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Micromachining by picosecond laser radiation

Fundamentals and applications

Beckmann, L.H.J.F. ; European Optical Society -EOS-:
Lasers in material processing
Bellingham, Wash.: SPIE, 1997 (Europto series)
ISBN: 0-8194-2517-6
pp.252-258 : Ill., Lit.
Conference on Lasers in Material Processing <1997, München>
Conference Paper
Fraunhofer ILT ()
material processing; micromachining; picosecond laser radiation; pump & probe measurements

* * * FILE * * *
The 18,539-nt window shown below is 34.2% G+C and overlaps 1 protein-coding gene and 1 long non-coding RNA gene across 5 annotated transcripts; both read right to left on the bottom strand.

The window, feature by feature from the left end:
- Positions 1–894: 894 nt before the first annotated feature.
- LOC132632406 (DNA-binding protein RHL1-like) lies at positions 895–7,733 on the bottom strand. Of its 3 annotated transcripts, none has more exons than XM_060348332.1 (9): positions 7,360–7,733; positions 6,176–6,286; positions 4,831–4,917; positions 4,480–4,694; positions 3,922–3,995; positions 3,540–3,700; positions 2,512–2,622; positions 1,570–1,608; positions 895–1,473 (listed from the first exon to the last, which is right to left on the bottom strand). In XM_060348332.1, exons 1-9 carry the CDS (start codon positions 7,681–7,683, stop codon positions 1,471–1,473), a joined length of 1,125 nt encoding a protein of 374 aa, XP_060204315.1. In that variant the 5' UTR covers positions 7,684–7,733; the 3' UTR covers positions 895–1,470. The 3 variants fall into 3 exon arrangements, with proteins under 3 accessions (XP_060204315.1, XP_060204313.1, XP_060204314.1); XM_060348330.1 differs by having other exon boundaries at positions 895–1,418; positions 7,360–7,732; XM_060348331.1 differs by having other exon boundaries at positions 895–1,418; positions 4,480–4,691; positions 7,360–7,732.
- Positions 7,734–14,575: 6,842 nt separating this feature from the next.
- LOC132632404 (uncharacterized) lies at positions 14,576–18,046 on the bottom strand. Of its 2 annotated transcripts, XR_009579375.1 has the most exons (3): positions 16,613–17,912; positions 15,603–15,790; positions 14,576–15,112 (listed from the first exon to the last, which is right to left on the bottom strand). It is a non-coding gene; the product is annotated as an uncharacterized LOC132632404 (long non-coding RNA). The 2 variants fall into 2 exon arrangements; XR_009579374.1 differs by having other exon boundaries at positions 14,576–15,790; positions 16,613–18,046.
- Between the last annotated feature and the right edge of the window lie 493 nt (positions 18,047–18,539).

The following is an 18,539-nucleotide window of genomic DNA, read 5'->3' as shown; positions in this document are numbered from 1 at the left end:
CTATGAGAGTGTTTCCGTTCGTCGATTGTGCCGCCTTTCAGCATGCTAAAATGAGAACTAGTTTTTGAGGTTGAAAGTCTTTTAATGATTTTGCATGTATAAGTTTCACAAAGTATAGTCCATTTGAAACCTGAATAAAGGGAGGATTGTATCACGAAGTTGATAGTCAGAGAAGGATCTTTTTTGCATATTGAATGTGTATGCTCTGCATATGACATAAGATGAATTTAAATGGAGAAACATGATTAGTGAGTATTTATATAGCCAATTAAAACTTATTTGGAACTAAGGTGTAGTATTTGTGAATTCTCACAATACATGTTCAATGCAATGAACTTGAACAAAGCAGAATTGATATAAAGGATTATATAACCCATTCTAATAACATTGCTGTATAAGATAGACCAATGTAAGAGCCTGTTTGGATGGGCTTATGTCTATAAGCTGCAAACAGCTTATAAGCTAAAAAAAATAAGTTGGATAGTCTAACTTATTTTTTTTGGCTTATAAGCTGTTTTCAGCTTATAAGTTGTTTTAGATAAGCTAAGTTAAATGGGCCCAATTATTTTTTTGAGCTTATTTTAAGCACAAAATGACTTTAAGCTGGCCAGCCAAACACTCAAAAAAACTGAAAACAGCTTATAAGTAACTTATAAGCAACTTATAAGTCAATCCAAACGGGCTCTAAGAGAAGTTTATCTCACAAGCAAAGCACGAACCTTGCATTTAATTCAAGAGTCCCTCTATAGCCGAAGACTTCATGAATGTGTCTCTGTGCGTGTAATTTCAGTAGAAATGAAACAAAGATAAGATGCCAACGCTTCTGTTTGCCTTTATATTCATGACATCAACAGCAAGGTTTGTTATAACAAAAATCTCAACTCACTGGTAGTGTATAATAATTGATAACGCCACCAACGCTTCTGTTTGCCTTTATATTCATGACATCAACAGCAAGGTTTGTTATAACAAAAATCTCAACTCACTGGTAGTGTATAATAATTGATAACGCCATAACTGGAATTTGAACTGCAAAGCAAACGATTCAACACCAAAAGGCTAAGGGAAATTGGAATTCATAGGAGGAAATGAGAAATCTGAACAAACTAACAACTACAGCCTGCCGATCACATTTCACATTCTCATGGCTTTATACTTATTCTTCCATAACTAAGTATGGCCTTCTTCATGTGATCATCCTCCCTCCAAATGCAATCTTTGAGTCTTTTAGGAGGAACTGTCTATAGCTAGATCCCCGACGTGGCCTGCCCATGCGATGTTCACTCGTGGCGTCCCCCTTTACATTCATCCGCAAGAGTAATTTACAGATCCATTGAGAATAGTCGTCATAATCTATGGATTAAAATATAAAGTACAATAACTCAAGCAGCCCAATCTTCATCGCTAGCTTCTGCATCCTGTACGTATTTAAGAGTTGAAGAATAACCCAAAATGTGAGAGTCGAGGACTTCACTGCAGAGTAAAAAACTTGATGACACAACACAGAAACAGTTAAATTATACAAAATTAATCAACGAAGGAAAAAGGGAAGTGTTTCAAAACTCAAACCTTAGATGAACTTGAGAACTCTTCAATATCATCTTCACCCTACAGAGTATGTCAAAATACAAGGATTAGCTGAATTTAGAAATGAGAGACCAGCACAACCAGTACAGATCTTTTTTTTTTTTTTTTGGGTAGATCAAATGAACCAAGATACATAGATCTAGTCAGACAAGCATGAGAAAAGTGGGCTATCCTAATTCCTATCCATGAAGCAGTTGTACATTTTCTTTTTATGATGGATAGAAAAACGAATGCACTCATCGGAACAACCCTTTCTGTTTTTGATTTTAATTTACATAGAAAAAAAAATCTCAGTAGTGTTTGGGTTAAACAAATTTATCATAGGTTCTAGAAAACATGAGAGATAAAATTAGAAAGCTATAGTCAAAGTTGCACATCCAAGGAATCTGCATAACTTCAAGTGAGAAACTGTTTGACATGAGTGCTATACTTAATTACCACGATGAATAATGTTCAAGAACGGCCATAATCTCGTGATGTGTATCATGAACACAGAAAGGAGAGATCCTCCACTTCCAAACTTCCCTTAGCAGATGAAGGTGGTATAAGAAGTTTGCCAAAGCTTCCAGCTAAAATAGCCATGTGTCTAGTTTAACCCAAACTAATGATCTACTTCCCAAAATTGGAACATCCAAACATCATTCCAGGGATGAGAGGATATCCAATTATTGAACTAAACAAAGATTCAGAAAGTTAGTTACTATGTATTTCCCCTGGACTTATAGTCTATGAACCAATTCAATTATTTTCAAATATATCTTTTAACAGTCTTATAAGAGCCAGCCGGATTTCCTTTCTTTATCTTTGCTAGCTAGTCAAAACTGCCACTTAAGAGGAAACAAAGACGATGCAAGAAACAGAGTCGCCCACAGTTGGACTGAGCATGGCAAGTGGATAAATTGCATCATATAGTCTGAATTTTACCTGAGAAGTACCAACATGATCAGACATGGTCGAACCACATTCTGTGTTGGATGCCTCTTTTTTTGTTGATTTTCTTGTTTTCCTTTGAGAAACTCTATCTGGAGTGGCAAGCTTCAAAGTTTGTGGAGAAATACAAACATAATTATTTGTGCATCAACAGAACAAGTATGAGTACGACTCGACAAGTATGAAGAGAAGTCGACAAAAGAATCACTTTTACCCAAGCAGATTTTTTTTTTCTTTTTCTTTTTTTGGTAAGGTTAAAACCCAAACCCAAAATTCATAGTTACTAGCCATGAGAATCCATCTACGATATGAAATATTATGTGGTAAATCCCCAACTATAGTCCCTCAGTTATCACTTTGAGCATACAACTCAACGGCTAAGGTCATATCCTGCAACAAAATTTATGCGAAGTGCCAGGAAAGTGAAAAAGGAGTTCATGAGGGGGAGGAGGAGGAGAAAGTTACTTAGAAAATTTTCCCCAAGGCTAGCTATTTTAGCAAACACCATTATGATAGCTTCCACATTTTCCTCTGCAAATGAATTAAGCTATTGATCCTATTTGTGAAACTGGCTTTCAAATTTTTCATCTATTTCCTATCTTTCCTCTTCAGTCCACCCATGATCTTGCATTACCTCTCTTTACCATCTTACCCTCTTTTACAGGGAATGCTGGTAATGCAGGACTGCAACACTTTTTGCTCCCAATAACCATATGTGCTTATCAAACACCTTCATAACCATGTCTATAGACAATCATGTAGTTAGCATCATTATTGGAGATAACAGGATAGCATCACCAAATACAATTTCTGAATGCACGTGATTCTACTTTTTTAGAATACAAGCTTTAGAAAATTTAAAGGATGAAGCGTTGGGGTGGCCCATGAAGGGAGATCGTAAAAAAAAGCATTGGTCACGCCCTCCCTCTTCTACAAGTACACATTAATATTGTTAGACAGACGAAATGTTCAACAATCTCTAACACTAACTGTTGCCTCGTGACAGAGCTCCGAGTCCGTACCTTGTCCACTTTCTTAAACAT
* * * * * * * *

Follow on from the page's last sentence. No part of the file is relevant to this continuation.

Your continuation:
Decreasing film thicknesses and sizes of microstructures require an ultraprecise removal of the material and a reduction of the heat-affected zone. For these applications picosecond laser pulses seem to offer new challenges. Because of the short pulse length higher power densities can be reached and rapid heating can possibly lead to an earlier evaporation of the material and to a reduction of the molten zone which resolidifies after the end of the laser pulse at the edges of the processed area. The removal of different materials was investigated using laser pulses with a pulse length of 40 ps produced by a diode-pumped mode-locked Nd:YAG-laser in combination with a regenerative amplifier. The laser radiation was focused to a 7 mu m spot diameter, yielding power densities up to 5x10(exp 12) W/cm2. Pump & probe investigations were used to study the interaction of intense ultrashort laser beams with matter. BY this technique ultrashort processes with time resolution determined by the pul se length of pump and probe pulses can be photographed. The measurements allow a detailed characterization of the material removal including melting, vaporization and fast resolidification and the feedback of the surrounding atmosphere to the processed microstructures. The single-shot removal threshold fluence and the removal rate per pulse for 40 ps laser pulses and a wavelength of 1064 nm were determined for Si3N4-ceramics. Different materials like metals, semiconductors and ceramics were microstructured by picosecond laser radiation yielding structural dimensions smaller than 20 mu m.